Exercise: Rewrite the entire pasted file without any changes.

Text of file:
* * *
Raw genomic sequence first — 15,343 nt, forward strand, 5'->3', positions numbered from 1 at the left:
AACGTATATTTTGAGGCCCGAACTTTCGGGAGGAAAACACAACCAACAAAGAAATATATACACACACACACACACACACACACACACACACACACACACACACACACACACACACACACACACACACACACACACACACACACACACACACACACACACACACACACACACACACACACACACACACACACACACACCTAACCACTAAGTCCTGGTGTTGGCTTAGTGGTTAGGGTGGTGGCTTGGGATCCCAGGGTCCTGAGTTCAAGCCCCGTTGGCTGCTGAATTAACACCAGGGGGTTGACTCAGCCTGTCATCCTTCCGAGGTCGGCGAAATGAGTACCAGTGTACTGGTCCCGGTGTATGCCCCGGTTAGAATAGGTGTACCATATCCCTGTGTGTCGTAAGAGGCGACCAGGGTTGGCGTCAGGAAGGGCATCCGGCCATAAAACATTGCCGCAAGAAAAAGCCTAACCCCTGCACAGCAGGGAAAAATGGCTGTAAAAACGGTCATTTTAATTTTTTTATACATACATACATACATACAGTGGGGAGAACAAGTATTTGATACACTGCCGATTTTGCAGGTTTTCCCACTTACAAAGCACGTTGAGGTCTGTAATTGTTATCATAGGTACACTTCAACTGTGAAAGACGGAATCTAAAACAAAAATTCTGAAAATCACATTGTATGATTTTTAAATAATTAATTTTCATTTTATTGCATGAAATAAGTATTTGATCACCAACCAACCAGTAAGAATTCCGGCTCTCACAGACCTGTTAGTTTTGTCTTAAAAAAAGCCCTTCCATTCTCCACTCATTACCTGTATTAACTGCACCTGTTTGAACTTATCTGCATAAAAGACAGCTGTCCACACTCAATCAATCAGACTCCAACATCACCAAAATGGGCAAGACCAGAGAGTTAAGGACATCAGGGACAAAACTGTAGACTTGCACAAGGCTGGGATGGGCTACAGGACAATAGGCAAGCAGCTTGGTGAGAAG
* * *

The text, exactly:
Raw genomic sequence first — 15,343 nt, forward strand, 5'->3', positions numbered from 1 at the left:
AACGTATATTTTGAGGCCCGAACTTTCGGGAGGAAAACACAACCAACAAAGAAATATATACACACACACACACACACACACACACACACACACACACACACACACACACACACACACACACACACACACACACACACACACACACACACACACACACACACACACACACACACACACACACACACACACACACACACCTAACCACTAAGTCCTGGTGTTGGCTTAGTGGTTAGGGTGGTGGCTTGGGATCCCAGGGTCCTGAGTTCAAGCCCCGTTGGCTGCTGAATTAACACCAGGGGGTTGACTCAGCCTGTCATCCTTCCGAGGTCGGCGAAATGAGTACCAGTGTACTGGTCCCGGTGTATGCCCCGGTTAGAATAGGTGTACCATATCCCTGTGTGTCGTAAGAGGCGACCAGGGTTGGCGTCAGGAAGGGCATCCGGCCATAAAACATTGCCGCAAGAAAAAGCCTAACCCCTGCACAGCAGGGAAAAATGGCTGTAAAAACGGTCATTTTAATTTTTTTATACATACATACATACATACAGTGGGGAGAACAAGTATTTGATACACTGCCGATTTTGCAGGTTTTCCCACTTACAAAGCACGTTGAGGTCTGTAATTGTTATCATAGGTACACTTCAACTGTGAAAGACGGAATCTAAAACAAAAATTCTGAAAATCACATTGTATGATTTTTAAATAATTAATTTTCATTTTATTGCATGAAATAAGTATTTGATCACCAACCAACCAGTAAGAATTCCGGCTCTCACAGACCTGTTAGTTTTGTCTTAAAAAAAGCCCTTCCATTCTCCACTCATTACCTGTATTAACTGCACCTGTTTGAACTTATCTGCATAAAAGACAGCTGTCCACACTCAATCAATCAGACTCCAACATCACCAAAATGGGCAAGACCAGAGAGTTAAGGACATCAGGGACAAAACTGTAGACTTGCACAAGGCTGGGATGGGCTACAGGACAATAGGCAAGCAGCTTGGTGAGAAG